With that said, what happens when there is lot of sweat from exercise and that goes into the gaps beside the charger, the actual bit and also the screws? How is it going to effect?

  7. You can set the Charge HR to display the time (or another stat) after a couple of taps. I have mine set to do this.

    I’ve had the Flex, Charge, Charge HR, and the Surge and I think the Charge HR is the real sweet spot of the Fitbit lineup. The additional functionality is a bargain over the price of the Charge and Flex and the Surge is just too expensive for what you get.

    I actually prefer the stud and slot fastener on the Charge but other than that I think the Charge HR is kind of perfect.

    1. @Steve I think the main complaint about the HR monitor is that it has problems when you’re working out very heavily and the band slides around on your wrist. If it’s not stationary in one spot it will fluctuate. I compared the HR monitor to the HR feature on a Samsung Galaxy S5 and it was within a beat or two of the Fitbit.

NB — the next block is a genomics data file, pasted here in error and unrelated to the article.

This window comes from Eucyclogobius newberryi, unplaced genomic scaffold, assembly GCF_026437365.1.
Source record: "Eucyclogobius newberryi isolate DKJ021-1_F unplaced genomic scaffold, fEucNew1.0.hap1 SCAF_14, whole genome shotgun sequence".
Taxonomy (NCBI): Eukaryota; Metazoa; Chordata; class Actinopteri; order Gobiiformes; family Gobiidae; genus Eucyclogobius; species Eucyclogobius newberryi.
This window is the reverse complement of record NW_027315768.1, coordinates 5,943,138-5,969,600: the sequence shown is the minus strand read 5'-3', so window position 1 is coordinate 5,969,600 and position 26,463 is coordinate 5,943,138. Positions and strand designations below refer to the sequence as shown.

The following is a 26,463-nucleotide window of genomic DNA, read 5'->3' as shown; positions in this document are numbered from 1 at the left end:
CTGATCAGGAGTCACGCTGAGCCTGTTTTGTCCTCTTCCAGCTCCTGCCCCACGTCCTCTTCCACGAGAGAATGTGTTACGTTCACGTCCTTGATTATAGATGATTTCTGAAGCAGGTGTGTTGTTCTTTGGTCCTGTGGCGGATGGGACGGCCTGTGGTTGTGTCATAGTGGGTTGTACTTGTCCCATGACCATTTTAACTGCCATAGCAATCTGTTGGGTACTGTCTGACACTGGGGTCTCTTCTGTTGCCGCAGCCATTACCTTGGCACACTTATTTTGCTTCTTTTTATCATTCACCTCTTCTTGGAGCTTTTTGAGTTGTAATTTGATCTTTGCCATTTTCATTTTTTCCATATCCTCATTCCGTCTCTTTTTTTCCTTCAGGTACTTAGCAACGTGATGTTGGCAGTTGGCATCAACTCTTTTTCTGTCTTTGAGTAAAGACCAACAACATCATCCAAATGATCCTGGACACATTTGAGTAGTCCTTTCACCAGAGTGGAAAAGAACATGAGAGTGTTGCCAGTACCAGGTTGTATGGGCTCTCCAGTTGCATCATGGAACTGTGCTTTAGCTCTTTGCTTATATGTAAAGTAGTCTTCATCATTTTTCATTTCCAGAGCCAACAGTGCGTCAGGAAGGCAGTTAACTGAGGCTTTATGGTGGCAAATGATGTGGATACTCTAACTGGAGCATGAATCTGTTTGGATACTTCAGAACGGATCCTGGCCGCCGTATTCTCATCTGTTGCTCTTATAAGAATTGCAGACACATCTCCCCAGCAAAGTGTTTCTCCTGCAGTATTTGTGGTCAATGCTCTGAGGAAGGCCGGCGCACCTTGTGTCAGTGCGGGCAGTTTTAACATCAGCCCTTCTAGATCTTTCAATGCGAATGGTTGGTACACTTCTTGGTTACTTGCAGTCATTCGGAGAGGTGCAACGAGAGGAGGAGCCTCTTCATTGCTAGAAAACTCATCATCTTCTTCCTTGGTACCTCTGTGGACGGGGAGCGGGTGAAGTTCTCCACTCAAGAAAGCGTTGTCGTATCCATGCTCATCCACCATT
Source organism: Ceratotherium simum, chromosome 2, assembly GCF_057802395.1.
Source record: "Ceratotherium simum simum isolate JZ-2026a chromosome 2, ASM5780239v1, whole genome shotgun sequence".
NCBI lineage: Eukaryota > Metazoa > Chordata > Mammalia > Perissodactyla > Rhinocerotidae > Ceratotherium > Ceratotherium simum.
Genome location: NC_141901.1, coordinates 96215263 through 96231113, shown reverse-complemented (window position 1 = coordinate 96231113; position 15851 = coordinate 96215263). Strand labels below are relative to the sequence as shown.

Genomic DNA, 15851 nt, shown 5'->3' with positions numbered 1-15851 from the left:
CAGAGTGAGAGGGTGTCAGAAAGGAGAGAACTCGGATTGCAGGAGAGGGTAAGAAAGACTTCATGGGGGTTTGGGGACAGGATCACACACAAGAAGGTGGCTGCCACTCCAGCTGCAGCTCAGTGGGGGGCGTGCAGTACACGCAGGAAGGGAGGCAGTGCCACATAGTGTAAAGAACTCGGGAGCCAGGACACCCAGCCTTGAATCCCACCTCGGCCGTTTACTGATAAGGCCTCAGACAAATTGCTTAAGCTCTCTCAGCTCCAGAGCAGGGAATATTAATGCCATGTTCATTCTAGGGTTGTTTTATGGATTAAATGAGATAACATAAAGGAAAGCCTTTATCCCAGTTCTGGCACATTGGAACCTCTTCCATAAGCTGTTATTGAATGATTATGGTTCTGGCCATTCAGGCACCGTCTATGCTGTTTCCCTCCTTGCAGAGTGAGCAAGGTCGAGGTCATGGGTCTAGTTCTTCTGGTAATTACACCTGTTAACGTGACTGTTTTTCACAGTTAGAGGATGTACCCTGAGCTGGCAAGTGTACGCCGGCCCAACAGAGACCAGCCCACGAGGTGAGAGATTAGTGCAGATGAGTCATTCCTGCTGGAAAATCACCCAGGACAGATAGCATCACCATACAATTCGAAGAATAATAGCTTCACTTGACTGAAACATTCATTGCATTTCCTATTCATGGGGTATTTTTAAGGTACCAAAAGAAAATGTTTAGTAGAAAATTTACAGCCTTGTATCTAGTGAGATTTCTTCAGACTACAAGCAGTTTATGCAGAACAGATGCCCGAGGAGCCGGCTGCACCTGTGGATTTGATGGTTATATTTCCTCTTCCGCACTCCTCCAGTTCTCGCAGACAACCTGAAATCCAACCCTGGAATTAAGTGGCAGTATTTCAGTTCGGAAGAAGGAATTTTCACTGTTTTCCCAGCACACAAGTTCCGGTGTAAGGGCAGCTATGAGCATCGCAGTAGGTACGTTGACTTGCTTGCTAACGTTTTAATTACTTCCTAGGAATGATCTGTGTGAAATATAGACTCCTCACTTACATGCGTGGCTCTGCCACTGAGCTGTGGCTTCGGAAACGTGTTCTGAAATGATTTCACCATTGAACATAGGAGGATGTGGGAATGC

8. Just received the HR update a couple of days ago, and I am really appreciative of the new clock display feature. I haven’t had it long enough to gauge battery life impact, but am willing to sacrifice a little for this feature. I haven’t checked to see whether it can be turned off.

  9. I have the new update and I am trying to figure out how to make the watch thing stop. It lights up all night long whenever I move and lights up the room. I wear a watch that I love, so I don’t want this feature. I don’t want to test the battery. I had my first Charge for less than six months before the battery failed, so I am waiting to see if this one lasts longer.

  10. There’s a new update (18.102) that was released Nov 10, with “fixes to Quick View”. It did seem to fix the twitchy nature of the gesture (I’ve had it trigger while waving my arm about previously), but we’ll see.